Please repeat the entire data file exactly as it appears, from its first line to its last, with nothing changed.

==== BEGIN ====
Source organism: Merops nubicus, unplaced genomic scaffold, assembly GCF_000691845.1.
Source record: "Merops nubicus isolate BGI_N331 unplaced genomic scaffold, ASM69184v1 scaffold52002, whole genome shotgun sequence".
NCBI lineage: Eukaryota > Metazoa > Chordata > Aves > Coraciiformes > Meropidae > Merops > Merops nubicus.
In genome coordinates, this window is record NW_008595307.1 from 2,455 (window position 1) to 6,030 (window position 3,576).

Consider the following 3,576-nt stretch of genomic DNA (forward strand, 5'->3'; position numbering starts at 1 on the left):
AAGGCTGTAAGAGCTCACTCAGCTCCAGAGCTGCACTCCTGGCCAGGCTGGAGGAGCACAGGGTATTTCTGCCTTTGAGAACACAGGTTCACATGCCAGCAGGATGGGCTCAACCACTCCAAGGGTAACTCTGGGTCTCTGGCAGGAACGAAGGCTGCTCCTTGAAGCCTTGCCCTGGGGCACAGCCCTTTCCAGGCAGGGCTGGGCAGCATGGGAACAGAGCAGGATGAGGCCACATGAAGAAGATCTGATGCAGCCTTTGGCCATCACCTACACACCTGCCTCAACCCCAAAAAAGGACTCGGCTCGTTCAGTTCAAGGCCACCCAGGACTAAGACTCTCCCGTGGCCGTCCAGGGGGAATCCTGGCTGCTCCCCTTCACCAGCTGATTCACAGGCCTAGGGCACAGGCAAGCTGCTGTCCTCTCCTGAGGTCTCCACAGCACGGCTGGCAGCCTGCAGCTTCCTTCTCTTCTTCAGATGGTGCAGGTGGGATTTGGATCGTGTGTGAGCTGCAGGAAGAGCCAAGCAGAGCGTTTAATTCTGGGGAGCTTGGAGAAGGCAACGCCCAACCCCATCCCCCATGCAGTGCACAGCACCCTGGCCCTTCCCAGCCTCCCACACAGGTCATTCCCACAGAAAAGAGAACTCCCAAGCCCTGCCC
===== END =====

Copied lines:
Source organism: Merops nubicus, unplaced genomic scaffold, assembly GCF_000691845.1.
Source record: "Merops nubicus isolate BGI_N331 unplaced genomic scaffold, ASM69184v1 scaffold52002, whole genome shotgun sequence".
NCBI lineage: Eukaryota > Metazoa > Chordata > Aves > Coraciiformes > Meropidae > Merops > Merops nubicus.
In genome coordinates, this window is record NW_008595307.1 from 2,455 (window position 1) to 6,030 (window position 3,576).

Consider the following 3,576-nt stretch of genomic DNA (forward strand, 5'->3'; position numbering starts at 1 on the left):
AAGGCTGTAAGAGCTCACTCAGCTCCAGAGCTGCACTCCTGGCCAGGCTGGAGGAGCACAGGGTATTTCTGCCTTTGAGAACACAGGTTCACATGCCAGCAGGATGGGCTCAACCACTCCAAGGGTAACTCTGGGTCTCTGGCAGGAACGAAGGCTGCTCCTTGAAGCCTTGCCCTGGGGCACAGCCCTTTCCAGGCAGGGCTGGGCAGCATGGGAACAGAGCAGGATGAGGCCACATGAAGAAGATCTGATGCAGCCTTTGGCCATCACCTACACACCTGCCTCAACCCCAAAAAAGGACTCGGCTCGTTCAGTTCAAGGCCACCCAGGACTAAGACTCTCCCGTGGCCGTCCAGGGGGAATCCTGGCTGCTCCCCTTCACCAGCTGATTCACAGGCCTAGGGCACAGGCAAGCTGCTGTCCTCTCCTGAGGTCTCCACAGCACGGCTGGCAGCCTGCAGCTTCCTTCTCTTCTTCAGATGGTGCAGGTGGGATTTGGATCGTGTGTGAGCTGCAGGAAGAGCCAAGCAGAGCGTTTAATTCTGGGGAGCTTGGAGAAGGCAACGCCCAACCCCATCCCCCATGCAGTGCACAGCACCCTGGCCCTTCCCAGCCTCCCACACAGGTCATTCCCACAGAAAAGAGAACTCCCAAGCCCTGCCC